I know students see me as a drill sergeant…
Whenever I work with students, I bark at them to have their pencil on the page at all times and to actively cross out incorrect answers. Inevitably, a student barks back at me that he is crossing out and to get off his case. (Sorry boys, it is usually one of you who barks back!) Well, the dainty little slash that he put through the letters “A,” “B,” “C,”…. does not count in my book!
When you cross off answer choices, cross off the entire answer, not just the letter. I like students hunched over their test (Sorry mom – bad posture!) with the pencil on their test page. The act of reading an answer choice and putting a line through the PART of the answer choice that is not correct will lead you to the correct answer. Remember, for an answer to be correct it must be 100% correct. On the SAT and ACT, answer choices look correct, but there will be one or two subtle words or ideas that make the answer incorrect. So, an answer might “sound” correct when read quickly, but when you “touch” each word with the pencil you will find the mistake. Please read the following excerpt from a reading passage:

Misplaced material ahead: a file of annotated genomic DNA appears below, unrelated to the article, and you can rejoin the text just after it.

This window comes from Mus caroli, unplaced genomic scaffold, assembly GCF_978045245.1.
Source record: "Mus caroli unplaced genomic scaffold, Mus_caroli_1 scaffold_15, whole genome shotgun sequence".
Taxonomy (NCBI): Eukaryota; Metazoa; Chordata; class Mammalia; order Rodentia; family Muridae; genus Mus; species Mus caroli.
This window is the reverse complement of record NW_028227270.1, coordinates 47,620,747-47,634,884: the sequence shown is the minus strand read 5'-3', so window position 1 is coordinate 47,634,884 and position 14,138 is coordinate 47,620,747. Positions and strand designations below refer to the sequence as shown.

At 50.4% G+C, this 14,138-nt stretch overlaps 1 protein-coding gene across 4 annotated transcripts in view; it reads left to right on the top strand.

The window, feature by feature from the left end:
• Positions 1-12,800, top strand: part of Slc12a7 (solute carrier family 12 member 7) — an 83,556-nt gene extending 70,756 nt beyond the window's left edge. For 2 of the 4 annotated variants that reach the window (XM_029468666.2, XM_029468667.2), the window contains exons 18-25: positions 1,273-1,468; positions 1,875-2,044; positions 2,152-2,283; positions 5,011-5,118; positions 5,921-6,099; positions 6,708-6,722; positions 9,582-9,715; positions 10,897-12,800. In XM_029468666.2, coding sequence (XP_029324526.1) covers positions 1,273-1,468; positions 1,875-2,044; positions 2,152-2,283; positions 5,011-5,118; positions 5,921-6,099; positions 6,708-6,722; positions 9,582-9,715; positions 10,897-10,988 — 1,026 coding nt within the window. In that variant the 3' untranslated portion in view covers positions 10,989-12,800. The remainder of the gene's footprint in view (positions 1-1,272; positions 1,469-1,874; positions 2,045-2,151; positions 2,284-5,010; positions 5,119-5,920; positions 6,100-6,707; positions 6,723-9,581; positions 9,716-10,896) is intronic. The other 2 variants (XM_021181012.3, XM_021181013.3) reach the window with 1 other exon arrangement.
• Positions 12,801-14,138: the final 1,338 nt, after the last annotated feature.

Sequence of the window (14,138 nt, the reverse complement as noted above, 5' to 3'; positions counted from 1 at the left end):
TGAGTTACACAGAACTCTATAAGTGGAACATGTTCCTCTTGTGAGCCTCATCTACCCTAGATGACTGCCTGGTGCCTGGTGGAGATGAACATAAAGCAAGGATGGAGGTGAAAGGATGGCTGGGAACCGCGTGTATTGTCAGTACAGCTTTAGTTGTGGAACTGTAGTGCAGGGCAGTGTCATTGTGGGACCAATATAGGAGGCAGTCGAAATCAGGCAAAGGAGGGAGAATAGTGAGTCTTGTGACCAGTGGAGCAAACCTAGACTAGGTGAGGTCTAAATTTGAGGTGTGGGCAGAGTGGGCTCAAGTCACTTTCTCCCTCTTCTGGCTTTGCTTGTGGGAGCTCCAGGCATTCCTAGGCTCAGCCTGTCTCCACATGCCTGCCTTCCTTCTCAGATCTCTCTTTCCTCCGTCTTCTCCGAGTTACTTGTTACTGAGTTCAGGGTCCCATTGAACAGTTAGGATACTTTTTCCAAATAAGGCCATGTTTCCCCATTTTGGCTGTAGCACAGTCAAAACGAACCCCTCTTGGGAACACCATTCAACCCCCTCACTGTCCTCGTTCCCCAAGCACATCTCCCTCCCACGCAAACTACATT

In contrast, Caroline’s book had been skewered. She wrote in a slangy, contemporary voice, full of topical, popculture allusions. She wrote about Marilyn Monroe and moo goo gai pan, about alien babies and her strange, loopy obsession with poultry. She was roundly dispatched as a mediocre talent.
Now look at this question:
The lines “She wrote about…poultry” serve to provide examples of
(A) particular references found in Caroline’s poetry
(B) diverse subjects about which Caroline knew surprisingly little
(C) allusions in Caroline’s poetry that puzzled critics
(D) topics that should not be mentioned even in modern poetry
(E) images that are found also in Marcella’s poetry
Most students narrow down the answer choices to A and C, and then pick C because they like the word “allusions,” which comes directly from the text. WRONG! If you were using your pencil to touch each word in the answer choice, you would have noticed the word “puzzled”. Where does it say that Caroline’s allusions puzzled critics? NOWHERE! So you then would have eliminated that choice and picked the correct answer, choice A.
So the next time you are reading, hear the drill sergeant within you yell, “Use your pencil!” and listen!